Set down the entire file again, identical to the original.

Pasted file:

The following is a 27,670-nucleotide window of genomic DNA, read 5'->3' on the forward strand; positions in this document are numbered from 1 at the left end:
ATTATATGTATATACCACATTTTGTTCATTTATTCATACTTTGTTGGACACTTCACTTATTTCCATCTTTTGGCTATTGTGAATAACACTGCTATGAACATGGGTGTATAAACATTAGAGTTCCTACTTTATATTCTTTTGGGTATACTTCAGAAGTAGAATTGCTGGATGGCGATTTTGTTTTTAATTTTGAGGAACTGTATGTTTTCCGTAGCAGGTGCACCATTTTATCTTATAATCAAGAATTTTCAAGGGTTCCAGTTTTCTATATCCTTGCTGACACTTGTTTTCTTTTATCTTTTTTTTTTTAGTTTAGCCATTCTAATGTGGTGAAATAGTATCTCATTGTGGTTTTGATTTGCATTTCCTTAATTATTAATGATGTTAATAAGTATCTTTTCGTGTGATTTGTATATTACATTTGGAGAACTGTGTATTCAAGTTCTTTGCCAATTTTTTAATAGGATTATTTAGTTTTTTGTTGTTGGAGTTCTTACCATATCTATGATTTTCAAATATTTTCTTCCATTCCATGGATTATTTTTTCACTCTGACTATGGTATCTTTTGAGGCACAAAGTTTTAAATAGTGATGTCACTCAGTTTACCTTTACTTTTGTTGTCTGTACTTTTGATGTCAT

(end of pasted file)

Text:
The following is a 27,670-nucleotide window of genomic DNA, read 5'->3' on the forward strand; positions in this document are numbered from 1 at the left end:
ATTATATGTATATACCACATTTTGTTCATTTATTCATACTTTGTTGGACACTTCACTTATTTCCATCTTTTGGCTATTGTGAATAACACTGCTATGAACATGGGTGTATAAACATTAGAGTTCCTACTTTATATTCTTTTGGGTATACTTCAGAAGTAGAATTGCTGGATGGCGATTTTGTTTTTAATTTTGAGGAACTGTATGTTTTCCGTAGCAGGTGCACCATTTTATCTTATAATCAAGAATTTTCAAGGGTTCCAGTTTTCTATATCCTTGCTGACACTTGTTTTCTTTTATCTTTTTTTTTTTAGTTTAGCCATTCTAATGTGGTGAAATAGTATCTCATTGTGGTTTTGATTTGCATTTCCTTAATTATTAATGATGTTAATAAGTATCTTTTCGTGTGATTTGTATATTACATTTGGAGAACTGTGTATTCAAGTTCTTTGCCAATTTTTTAATAGGATTATTTAGTTTTTTGTTGTTGGAGTTCTTACCATATCTATGATTTTCAAATATTTTCTTCCATTCCATGGATTATTTTTTCACTCTGACTATGGTATCTTTTGAGGCACAAAGTTTTAAATAGTGATGTCACTCAGTTTACCTTTACTTTTGTTGTCTGTACTTTTGATGTCAT